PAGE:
If you are unfamiliar with the topic, taxes can seem very complicated. While this is true in some cases, for the majority of us filing income tax returns should be pretty straightforward. Even if your taxes are easy to complete, there are some basic tax concepts that you should understand. Two of the most important tax related terms are a tax credit and tax deduction. Here, we detail the difference between a tax credit and tax deduction.
What is a tax deduction?
A tax deduction is a dollar for dollar reduction in your taxable income. Even though they are called a tax deduction, a more fitting term is income deduction. This is because a tax deduction is reducing the amount of income you are reporting on your return.
There are many types of tax deductions out there. You may be surprised by what you can use as a deduction as there are many overlooked tax deductions. Some include the mortgage interest deduction and student loan interest deduction. Other types of deductions include professional development related expenses, pet expenses (in some cases), as well as work clothes and uniforms.
Overall, a tax deduction will save you when it comes to how much income tax you will pay. However, calculating your tax savings resulting from a deduction isn’t as easy when compared to a tax credit. To get an estimate of how a deduction will impact your tax liability, just multiply you marginal tax rate by the tax deduction.
For example, lets say you take a $1,000 deduction for student loan interest. Assuming that you are in the 25% income tax bracket, that $1,000 deduction will save you $250 is taxes ($1,000 x .25 = $250).
What is a tax credit?
Like a tax deduction, a tax credit ultimately reduces your tax liability. However, a tax credit is a dollar for dollar reduction in the amount of taxes you owe. For instance, if you buy an electric car and qualify for electric car tax credits in the amount of $5,000, you will save exactly $5,000 from your total income tax liability. This is different from a tax deduction because a deduction only nets you a fraction of that amount at the end.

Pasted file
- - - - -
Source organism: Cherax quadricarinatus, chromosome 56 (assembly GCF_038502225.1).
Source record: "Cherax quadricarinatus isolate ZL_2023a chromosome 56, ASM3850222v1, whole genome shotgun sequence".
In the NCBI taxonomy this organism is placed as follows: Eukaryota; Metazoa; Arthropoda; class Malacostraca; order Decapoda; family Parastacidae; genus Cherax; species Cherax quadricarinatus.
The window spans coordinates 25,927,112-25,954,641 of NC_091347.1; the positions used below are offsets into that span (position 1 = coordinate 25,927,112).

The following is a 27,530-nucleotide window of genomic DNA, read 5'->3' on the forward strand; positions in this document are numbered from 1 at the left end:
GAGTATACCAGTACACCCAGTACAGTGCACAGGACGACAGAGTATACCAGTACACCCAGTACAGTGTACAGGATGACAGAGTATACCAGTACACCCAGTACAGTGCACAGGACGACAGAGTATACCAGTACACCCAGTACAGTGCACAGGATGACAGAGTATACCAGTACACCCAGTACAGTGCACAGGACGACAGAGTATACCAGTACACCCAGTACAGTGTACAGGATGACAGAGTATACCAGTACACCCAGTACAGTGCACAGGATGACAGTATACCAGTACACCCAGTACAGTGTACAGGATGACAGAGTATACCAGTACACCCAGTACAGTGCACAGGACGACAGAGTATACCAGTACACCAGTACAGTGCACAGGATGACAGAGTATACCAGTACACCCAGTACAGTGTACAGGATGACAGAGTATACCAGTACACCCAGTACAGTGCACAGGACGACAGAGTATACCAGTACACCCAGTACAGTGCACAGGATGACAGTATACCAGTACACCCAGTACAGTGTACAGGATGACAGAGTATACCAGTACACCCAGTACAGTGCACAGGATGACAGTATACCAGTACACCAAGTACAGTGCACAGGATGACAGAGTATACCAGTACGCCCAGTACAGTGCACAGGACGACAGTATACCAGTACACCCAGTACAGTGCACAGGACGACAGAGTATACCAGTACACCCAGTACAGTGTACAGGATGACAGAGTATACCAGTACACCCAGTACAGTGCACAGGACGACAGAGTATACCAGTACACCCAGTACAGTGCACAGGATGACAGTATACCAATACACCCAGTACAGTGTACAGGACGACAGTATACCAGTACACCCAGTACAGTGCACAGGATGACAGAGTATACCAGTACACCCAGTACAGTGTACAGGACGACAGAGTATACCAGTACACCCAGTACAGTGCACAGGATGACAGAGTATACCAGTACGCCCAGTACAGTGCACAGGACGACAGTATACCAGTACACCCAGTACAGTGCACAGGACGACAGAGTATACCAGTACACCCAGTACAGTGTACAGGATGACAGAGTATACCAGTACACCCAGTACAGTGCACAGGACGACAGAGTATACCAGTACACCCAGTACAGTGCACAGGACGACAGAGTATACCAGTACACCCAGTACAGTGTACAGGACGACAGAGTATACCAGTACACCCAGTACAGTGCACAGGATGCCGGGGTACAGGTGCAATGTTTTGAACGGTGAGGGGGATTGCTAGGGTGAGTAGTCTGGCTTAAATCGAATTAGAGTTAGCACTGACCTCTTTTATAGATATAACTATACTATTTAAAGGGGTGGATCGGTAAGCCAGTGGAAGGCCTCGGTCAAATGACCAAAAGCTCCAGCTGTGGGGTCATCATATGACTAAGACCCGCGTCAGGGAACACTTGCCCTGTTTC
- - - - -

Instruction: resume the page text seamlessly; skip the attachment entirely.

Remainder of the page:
Just like how there are multiple tax deductions available, there are also a ton of tax credits. Some examples include the child tax credit, earned income credit, and lifetime learning credit.
Deductions and Credits Have Different Impact
Tax deductions and tax credits are similar in the fact that they can save you money on your taxes. However, tax deductions and tax credits impact tax payers differently. Tax deductions and tax credits impacts taxpayers differently and may be more or less equitable depending on how they are deployed. This is a factor that must be taken into consideration when discussing possible tax policy reform.
If you compare how a tax deduction affects two different tax payers, you can see what we mean. A $1,000 deduction for a taxpayer whose marginal tax rate is 39.6% will net a $396 tax savings. However, a tax deduction for a taxpayer whose marginal rate is 25% will yield a $250 tax savings. Even though both taxpayers received the same reduction of taxable income, their tax savings are not the same.
Tax deductions will impact different tax payers differently. On the other hand, tax credits have the same type of impact for the most part. Tax credits are more progressive than tax deductions because they are not dependent on the marginal tax rate of the taxpayer. If anything, higher income earners will not benefit from tax credits at all because these credits usually phaseout as income increases
Tax Credit vs Tax Deduction – Summary
Understanding the difference between a tax credit and tax deduction is very important. Not only will it help you be more knowledgeable when it comes to filing your own taxes, but you will be able to make more sense of potential tax policy reform discussions.
In review, a tax deduction acts as a reduction of your taxable income. The total tax savings from a deduction is dependent on your marginal tax rate. A tax credit reduces, dollar for dollar, the amount of taxes you owe. Depending on the tax credit, there may be an income limit so not all tax payers qualify. The limit may differ for the type of return you file (i.e. single vs. married filing jointly).